The refraction of light is one of the most commonly observed phenomena and is a perennial favourite of photographers. While talk of bending light waves and the effects they produce may sound like complicated work, it’s actually a rather simple photography effect you can recreate anywhere.
Find out below how to capture the refraction of light using a glass of water and a cool background!
In this tutorial we’re going to use the refractive properties of glass and water to make a striking arty abstract. The chances are you witness this effect every day, and it can be clearly seen by simply looking through a glass of water.
But we’re going to take it one step further and control the effect for creative results.ding light
Using a background of diagonal black and white stripes, we’ll use the distorting properties of water and glass to bend, twist, rotate and skew the lines to form intriguing abstract shapes.
This is a relatively easy technique to get to grips with. Simply fill a glass container with water and look through it – you’ll instantly see the distorting effects of refraction in action.
Layer several glasses in front of one another and you’ll add layers of distortion to the overall effect.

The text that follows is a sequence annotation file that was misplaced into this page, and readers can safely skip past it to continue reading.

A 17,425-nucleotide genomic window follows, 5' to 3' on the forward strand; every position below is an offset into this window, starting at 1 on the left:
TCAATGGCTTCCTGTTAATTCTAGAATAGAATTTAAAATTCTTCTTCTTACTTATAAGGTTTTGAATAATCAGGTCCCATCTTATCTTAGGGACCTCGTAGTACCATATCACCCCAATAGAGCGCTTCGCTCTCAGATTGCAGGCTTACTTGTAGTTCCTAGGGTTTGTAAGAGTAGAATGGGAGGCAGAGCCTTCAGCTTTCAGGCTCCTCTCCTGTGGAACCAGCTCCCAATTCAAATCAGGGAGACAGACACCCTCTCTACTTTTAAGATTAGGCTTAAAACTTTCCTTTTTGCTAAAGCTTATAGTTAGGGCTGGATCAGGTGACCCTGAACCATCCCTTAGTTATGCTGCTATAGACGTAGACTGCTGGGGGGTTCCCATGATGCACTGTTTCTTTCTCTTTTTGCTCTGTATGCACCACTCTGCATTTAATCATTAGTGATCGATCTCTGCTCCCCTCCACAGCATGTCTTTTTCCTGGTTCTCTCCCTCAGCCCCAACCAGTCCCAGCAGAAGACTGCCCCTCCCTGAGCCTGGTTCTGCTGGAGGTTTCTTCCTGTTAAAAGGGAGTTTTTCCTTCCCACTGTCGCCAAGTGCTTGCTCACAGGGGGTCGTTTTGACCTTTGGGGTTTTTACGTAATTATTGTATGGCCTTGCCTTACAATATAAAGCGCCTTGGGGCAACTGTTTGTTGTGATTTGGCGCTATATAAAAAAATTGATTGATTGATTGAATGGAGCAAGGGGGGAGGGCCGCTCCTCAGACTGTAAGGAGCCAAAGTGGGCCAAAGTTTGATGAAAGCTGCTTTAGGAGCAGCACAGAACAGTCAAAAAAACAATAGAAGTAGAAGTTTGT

The lighting is straightforward, and a regular camera mounted flashgun bounced off the ceiling will be more than adequate. You don’t need any fancy equipment or complicated camera techniques to achieve amazing results.
A simple table top is all you’ll need. So let’s get started and see how it’s done…
How to photograph the refraction of light
For this project you’ll need to make a simple background. We’ve created a diagonal black and white stripe in Photoshop and printed it out on a regular office laser printer. It doesn’t need to be too fancy. It’s worth experimenting with different designs, or you could even introduce some colour.
Perfect your settings
Position super-clean drinking glasses in front of the backdrop, and fill them with water to varying levels. Use a small aperture such as f/16 to maximise the depth of field and ensure everything’s sharp. Use a tripod, as small changes in camera angle will affect how the glass and water refracts the pattern.
Prepare the lighting
Daylight can work perfectly, but we’ll be using a flashgun here as we’re shooting in lowlight conditions. Ideally you want to avoid any unsightly reflections on the glass – you can easily achieve this by bouncing the light off the ceiling. To do that, simply point the flashgun in the up position.
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